The Key To Ministry Effectiveness

Text: Psalm 133

I recently received a copy of one of my favorite magazines in the mail. When it arrives in our mailbox, I often put life on hold for several minutes to scan the magazine’s content. I noticed in the most recent addition that a lot of conferences for pastors and lay leaders were being advertised. Almost all of those ads were promising the participants greater ministry effectiveness. But then I noticed that something was obviously missing. Psalm 133 talks about the missing element.

This week’s psalm of ascent is “short and sweet,” as we say. But don’t let its brevity fool you. It would be wise to notice the terms and structure that David employs in this psalm.  Read the psalm carefully, because the structure has a cumulative effect.

  • Notice that verses 1 and 3 serve as bookends for the psalm. In verse 1 the word “good” was a synonym for “blessing.” In this case it was the blessing of Jewish brothers living in unity in the land given to them by God. In verse 3 the “blessing” was something commanded by the LORD. So the bookends are referring to the blessings of God. But how does one receive these blessings? Keep reading...
  • Notice that after introducing brotherly unity in verse 1, the psalmist goes on to describe this unity with two vivid metaphor. The first is found in verse 2 where David makes reference to the “precious oil on the head.” The verse refers to this oil as the oil of consecration that was poured over Israel’s priests at the time of their ordination to service. This oil was so special that the priests used it exclusively. Jewish pilgrims singing this psalm on their way to Jerusalem would be reminding one another that they too were all priests before God (cf. EX 19:6).  Israel was to be a kingdom of priests. That was their calling!
  • The second metaphor is found in verse 3a, where David makes reference to the “dew of Hermon.” Mount Hermon had snow caps almost all year round. Its moisture probably didn’t come all the way south to Jerusalem, but it watered the lowlands nearby. It brought prosperity to the fields, thus making some Israelites prosperous for yet another season. But every Jew knew that this prosperity wasn’t a natural phenomenon alone. It was God’s blessing given for the obedience of His people (cf. DEUT 28:1-6). Psalm 133 reminded every Jewish Christian that obedience produced blessing!
  • Finally, notice the last two words of verse 3, “life forevermore.” You might be inclined to think of “eternal life” when you read those words. Yes, it is true that Christ-followers have already inherited eternal life through the finished work of Jesus. But this phrase is most likely referring to “long life!" It is a reference to a life lived effectively before God, doing His will in every way.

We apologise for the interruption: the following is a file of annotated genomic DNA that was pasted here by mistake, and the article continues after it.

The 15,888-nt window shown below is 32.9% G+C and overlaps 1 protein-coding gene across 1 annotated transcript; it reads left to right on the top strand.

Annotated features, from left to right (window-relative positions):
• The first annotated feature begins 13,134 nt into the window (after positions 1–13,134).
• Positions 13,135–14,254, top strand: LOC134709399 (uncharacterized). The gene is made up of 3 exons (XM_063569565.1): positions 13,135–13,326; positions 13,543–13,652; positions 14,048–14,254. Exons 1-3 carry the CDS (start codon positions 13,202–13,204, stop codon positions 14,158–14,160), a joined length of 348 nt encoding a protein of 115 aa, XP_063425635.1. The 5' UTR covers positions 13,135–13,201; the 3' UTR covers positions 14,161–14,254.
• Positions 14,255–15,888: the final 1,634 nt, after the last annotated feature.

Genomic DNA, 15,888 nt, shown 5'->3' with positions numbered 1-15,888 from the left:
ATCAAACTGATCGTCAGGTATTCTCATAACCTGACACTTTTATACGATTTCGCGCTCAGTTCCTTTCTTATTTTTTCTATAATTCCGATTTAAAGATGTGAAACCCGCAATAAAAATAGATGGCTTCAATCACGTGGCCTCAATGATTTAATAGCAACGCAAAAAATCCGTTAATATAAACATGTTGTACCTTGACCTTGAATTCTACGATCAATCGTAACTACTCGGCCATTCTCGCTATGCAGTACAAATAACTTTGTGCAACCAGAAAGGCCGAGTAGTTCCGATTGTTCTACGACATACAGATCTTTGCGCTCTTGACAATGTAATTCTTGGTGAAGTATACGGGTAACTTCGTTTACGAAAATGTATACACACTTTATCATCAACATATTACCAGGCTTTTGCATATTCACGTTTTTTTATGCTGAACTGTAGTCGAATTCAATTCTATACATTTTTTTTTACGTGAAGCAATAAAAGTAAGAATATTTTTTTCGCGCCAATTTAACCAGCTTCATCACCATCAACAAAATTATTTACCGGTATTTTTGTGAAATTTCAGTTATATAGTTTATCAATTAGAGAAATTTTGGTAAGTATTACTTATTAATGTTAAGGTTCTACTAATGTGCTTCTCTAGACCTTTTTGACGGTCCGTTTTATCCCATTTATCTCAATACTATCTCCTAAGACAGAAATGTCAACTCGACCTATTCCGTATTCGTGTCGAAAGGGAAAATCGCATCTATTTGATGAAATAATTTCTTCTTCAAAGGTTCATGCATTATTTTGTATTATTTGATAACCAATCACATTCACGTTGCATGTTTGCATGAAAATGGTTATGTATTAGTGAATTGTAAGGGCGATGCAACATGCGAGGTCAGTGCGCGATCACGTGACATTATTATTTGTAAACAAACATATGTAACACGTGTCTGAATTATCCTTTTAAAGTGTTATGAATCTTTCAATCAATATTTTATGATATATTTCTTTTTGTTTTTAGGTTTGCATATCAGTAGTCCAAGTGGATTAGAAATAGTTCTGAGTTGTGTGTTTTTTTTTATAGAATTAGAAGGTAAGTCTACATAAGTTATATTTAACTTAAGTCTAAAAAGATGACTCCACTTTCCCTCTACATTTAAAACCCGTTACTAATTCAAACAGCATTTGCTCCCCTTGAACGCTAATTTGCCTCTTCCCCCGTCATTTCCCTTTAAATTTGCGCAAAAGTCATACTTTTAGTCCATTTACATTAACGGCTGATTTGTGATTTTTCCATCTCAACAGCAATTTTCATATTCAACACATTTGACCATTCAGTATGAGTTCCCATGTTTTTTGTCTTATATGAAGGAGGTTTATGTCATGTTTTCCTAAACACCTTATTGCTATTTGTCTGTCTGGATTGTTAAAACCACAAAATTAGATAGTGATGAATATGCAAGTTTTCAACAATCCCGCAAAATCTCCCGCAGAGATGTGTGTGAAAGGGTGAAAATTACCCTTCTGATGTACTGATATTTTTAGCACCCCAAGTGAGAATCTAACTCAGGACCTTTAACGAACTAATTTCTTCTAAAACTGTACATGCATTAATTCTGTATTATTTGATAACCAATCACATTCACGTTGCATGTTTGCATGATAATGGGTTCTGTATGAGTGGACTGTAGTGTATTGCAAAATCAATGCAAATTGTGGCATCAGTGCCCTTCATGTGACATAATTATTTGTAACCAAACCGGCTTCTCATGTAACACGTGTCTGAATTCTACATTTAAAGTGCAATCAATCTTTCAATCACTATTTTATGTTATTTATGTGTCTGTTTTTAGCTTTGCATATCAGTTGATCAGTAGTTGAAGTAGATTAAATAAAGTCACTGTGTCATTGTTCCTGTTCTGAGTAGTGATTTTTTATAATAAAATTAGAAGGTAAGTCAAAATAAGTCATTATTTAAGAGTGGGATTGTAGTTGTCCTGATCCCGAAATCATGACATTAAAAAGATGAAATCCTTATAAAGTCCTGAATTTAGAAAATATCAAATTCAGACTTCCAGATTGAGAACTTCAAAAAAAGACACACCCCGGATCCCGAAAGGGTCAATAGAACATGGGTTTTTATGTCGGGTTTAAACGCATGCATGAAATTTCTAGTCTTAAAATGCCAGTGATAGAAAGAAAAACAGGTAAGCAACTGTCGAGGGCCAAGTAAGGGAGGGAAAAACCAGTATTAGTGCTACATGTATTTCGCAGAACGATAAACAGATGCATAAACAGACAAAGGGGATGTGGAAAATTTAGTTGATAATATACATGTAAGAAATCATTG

OK, but what’s the point? If Israel was to have “life forevermore,” that is life-long ministry effectiveness, they had to be unified. And the same is true for the members of the Body of Christ, the Church.

Long-term ministry effectiveness is a by-product of living in spiritual unity. 

When we talk about “unity” we are not talking about rallying around a political candidate. And it certainly is not uniting around a specific kind of music or worship format. “Spiritual unity” refers to the union we have with Christ and with other believers. “Spiritual unity” is when Christians join together in declaring that Jesus is Lord, and that we are His people.

How do we practice spiritual unity?

Here are four action steps that may be helpful.

  1. WALK IN THE SPIRIT. Every Christian needs to “walk in the Spirit” (cf. ROM 8:4). This will be a choice we make, whereby we choose to let the Spirit guide our lives through His Word and His daily promptings. We walk with the Spirit instead of trying to control the circumstances around us.
  2. ACKNOWLEDGE GIFTS. Every believer needs to realize that there is diversity in the Church. We all need one another. We all have different gifts and skills. One is not necessarily more important than another. We need one another, and we need to respect one another (cf. 1 COR 12:12-14). 
  3. FORGIVE. Our sinful propensities make us susceptible to pride and hurt. A bitter, vengeful attitude will destroy our ministry effectiveness very quickly. Therefore, we need to choose to forgive people, so that our ministries might have a long-term, positive impact.
  4. SERVE OTHERS. Every believer will want to be open to serving others in the name of Jesus. As we walk by faith, the Spirit will show us needs that others have, needs that we will most likely be prepared to meet.  

I am at a point in my life where I realize I have fewer years to serve King Jesus than ever before. I want to be effective. I want my ministry to have long-term, positive influence. I trust you want the same. If so, make it a priority to live in unity with your Christian brothers and sisters everywhere!

Unity is an absolute essential for long-term ministry effectiveness.

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